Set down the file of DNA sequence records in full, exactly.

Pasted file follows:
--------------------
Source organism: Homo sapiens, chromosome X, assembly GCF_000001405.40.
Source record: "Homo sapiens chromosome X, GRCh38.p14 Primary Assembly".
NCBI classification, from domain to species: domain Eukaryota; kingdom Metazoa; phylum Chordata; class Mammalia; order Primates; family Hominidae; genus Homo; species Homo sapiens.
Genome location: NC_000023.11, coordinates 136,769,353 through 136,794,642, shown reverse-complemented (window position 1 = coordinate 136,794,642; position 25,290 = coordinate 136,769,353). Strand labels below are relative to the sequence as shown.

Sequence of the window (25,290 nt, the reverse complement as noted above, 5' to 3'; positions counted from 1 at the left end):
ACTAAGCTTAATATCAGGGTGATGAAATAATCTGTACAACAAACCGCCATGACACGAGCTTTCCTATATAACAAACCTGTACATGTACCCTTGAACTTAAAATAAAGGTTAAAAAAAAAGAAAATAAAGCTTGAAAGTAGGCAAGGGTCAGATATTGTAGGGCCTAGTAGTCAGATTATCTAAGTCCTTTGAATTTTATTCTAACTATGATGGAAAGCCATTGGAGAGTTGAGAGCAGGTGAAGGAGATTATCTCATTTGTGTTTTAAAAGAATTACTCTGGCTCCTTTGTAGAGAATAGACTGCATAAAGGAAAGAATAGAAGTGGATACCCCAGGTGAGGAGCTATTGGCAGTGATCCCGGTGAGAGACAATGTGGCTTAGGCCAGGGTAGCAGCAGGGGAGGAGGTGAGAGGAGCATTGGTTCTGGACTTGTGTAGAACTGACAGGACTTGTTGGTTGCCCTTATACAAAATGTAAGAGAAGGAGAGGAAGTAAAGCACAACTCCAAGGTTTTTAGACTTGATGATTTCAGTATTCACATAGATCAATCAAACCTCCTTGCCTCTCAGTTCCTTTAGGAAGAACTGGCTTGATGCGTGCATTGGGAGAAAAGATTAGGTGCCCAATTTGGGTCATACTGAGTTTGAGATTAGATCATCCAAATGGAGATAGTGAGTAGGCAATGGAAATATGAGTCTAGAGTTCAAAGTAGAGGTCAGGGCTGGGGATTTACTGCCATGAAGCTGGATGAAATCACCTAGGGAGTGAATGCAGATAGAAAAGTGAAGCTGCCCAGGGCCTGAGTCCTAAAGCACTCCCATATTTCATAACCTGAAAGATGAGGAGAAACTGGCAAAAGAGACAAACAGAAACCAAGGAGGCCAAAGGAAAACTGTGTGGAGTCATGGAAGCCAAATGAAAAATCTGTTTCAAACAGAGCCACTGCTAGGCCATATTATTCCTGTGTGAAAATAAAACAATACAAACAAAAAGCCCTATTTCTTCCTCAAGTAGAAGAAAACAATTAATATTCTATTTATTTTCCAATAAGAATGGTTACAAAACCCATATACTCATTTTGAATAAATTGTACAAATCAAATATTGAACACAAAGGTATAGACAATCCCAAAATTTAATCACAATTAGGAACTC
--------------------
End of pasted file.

Source organism: Homo sapiens, chromosome X, assembly GCF_000001405.40.
Source record: "Homo sapiens chromosome X, GRCh38.p14 Primary Assembly".
NCBI classification, from domain to species: domain Eukaryota; kingdom Metazoa; phylum Chordata; class Mammalia; order Primates; family Hominidae; genus Homo; species Homo sapiens.
Genome location: NC_000023.11, coordinates 136,769,353 through 136,794,642, shown reverse-complemented (window position 1 = coordinate 136,794,642; position 25,290 = coordinate 136,769,353). Strand labels below are relative to the sequence as shown.

Sequence of the window (25,290 nt, the reverse complement as noted above, 5' to 3'; positions counted from 1 at the left end):
ACTAAGCTTAATATCAGGGTGATGAAATAATCTGTACAACAAACCGCCATGACACGAGCTTTCCTATATAACAAACCTGTACATGTACCCTTGAACTTAAAATAAAGGTTAAAAAAAAAGAAAATAAAGCTTGAAAGTAGGCAAGGGTCAGATATTGTAGGGCCTAGTAGTCAGATTATCTAAGTCCTTTGAATTTTATTCTAACTATGATGGAAAGCCATTGGAGAGTTGAGAGCAGGTGAAGGAGATTATCTCATTTGTGTTTTAAAAGAATTACTCTGGCTCCTTTGTAGAGAATAGACTGCATAAAGGAAAGAATAGAAGTGGATACCCCAGGTGAGGAGCTATTGGCAGTGATCCCGGTGAGAGACAATGTGGCTTAGGCCAGGGTAGCAGCAGGGGAGGAGGTGAGAGGAGCATTGGTTCTGGACTTGTGTAGAACTGACAGGACTTGTTGGTTGCCCTTATACAAAATGTAAGAGAAGGAGAGGAAGTAAAGCACAACTCCAAGGTTTTTAGACTTGATGATTTCAGTATTCACATAGATCAATCAAACCTCCTTGCCTCTCAGTTCCTTTAGGAAGAACTGGCTTGATGCGTGCATTGGGAGAAAAGATTAGGTGCCCAATTTGGGTCATACTGAGTTTGAGATTAGATCATCCAAATGGAGATAGTGAGTAGGCAATGGAAATATGAGTCTAGAGTTCAAAGTAGAGGTCAGGGCTGGGGATTTACTGCCATGAAGCTGGATGAAATCACCTAGGGAGTGAATGCAGATAGAAAAGTGAAGCTGCCCAGGGCCTGAGTCCTAAAGCACTCCCATATTTCATAACCTGAAAGATGAGGAGAAACTGGCAAAAGAGACAAACAGAAACCAAGGAGGCCAAAGGAAAACTGTGTGGAGTCATGGAAGCCAAATGAAAAATCTGTTTCAAACAGAGCCACTGCTAGGCCATATTATTCCTGTGTGAAAATAAAACAATACAAACAAAAAGCCCTATTTCTTCCTCAAGTAGAAGAAAACAATTAATATTCTATTTATTTTCCAATAAGAATGGTTACAAAACCCATATACTCATTTTGAATAAATTGTACAAATCAAATATTGAACACAAAGGTATAGACAATCCCAAAATTTAATCACAATTAGGAACTC